I

didn’t know where to find the notecards.

With the open season on school supplies officially over, all of the spiral notebooks and colored pencils had drifted from their temporary home in a designated corner of the store back into the relative anonymity of the office supply section. I paced in front of the shelves, stymied, when I heard a loud crash. Maybe it wasn’t as loud as it seemed, but in the 10 a.m., weekday quiet of the store, it sounded that way.

The noise was unmistakable, though: the sound of two shopping carts running into one another at speed.

I hurried to the end of the aisle to find a white-haired woman in her late 60s pushing her cart down the aisle with mine in front of it. Upon seeing me, she watched without malice as I unhooked the rear of my cart from hers.

“I’m sorry,” I told her unpleasantly, because I wasn’t, not even a little. “Was I in your way?”

“I was just trying to get through,” she said by way of explanation. She looked up past me as she spoke to the Promised Land for which she had travelled far and overcome myriad obstacles including my shopping cart—the aisle where the printer paper was located.

Ours is a bumper car culture. Mostly I find myself reluctant to name it as such because I fear that societal behaviors already on display will magically calcify somehow, becoming hard and inoperable, upon being diagnosed. I like to think that if I let my eyes slide over actions that appear inconsiderate or just ill-considered, that these lapses in courtesy will pass me by, unable to take on substantive form if they are ignored.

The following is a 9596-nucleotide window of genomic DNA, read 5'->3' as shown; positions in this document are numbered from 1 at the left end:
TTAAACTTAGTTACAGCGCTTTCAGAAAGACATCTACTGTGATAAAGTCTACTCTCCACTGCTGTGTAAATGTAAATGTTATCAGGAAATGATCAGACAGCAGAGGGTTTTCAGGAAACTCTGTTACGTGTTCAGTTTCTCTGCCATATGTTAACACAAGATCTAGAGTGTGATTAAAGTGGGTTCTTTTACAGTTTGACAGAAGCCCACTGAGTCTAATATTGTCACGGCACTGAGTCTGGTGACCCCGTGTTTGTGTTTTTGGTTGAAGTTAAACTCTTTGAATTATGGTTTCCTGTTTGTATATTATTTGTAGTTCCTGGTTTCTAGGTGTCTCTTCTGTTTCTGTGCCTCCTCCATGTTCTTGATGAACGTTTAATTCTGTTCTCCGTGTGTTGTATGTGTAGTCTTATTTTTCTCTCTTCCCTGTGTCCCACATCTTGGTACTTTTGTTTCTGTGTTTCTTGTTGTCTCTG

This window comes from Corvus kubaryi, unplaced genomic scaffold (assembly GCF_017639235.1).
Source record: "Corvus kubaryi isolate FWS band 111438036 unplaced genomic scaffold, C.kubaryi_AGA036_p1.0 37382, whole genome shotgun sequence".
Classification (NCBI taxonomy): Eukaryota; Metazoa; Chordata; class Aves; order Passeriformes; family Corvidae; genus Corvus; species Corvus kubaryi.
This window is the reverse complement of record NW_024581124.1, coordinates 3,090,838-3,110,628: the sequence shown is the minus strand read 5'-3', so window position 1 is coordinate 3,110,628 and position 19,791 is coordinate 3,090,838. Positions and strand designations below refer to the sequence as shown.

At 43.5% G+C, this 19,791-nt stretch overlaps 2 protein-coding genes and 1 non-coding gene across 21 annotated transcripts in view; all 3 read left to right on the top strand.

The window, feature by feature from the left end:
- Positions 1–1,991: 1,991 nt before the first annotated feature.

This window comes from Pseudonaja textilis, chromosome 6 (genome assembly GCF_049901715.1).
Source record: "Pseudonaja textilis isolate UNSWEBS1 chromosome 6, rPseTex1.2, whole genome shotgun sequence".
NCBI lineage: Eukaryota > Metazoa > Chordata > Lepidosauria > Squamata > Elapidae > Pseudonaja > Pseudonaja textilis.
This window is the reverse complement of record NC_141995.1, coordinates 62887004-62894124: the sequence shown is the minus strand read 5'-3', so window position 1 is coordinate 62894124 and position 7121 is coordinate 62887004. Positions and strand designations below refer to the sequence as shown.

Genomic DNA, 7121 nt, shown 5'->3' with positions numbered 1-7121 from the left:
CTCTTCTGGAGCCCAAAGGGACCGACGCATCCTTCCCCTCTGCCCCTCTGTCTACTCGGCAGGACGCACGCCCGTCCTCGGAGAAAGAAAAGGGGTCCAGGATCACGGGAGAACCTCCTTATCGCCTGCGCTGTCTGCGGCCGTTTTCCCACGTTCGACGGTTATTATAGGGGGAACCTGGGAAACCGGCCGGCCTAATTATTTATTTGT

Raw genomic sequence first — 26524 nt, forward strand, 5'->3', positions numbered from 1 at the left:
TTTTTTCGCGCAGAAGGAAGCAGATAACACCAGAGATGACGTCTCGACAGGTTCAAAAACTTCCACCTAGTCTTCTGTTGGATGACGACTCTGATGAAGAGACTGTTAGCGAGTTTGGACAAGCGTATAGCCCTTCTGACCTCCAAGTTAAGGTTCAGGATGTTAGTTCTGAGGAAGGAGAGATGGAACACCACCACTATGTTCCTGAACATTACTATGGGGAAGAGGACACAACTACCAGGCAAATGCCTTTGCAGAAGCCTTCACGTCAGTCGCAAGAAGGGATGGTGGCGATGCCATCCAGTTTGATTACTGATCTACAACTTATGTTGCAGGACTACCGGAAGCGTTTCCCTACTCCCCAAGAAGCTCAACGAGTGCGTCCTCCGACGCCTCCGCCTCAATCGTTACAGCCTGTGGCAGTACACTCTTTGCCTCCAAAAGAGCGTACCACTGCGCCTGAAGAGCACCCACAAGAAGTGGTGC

That’s ridiculous, of course, as anyone who watched my cart being pushed backward through a nearly empty big box store will tell you. We have become a people who will not go around, who will not take an extra half second to step over. And be advised that we will push you out of our way if it is ever your misfortune to stumble to a stop in front of our forward progress to whatever goal we have identified.

The hazard of decrying this culture of self-interest lies in the potential to become some kind of sour, overly watchful, judgmental crank—the opposite number to the old man yelling at kids to get off of his lawn. While I want to teach my children to be considerate of others, I don’t want them to begin watching for other’s slips and missteps through any world-weary example I might thoughtlessly set.

Our responsibility to others begins in managing our own behavior—not just by being respectful in our actions but in clearing away the prejudices and suspicion that can accumulate, leaving us irritable and anticipating offense. Then and only then can we hope to keep our shopping carts to ourselves.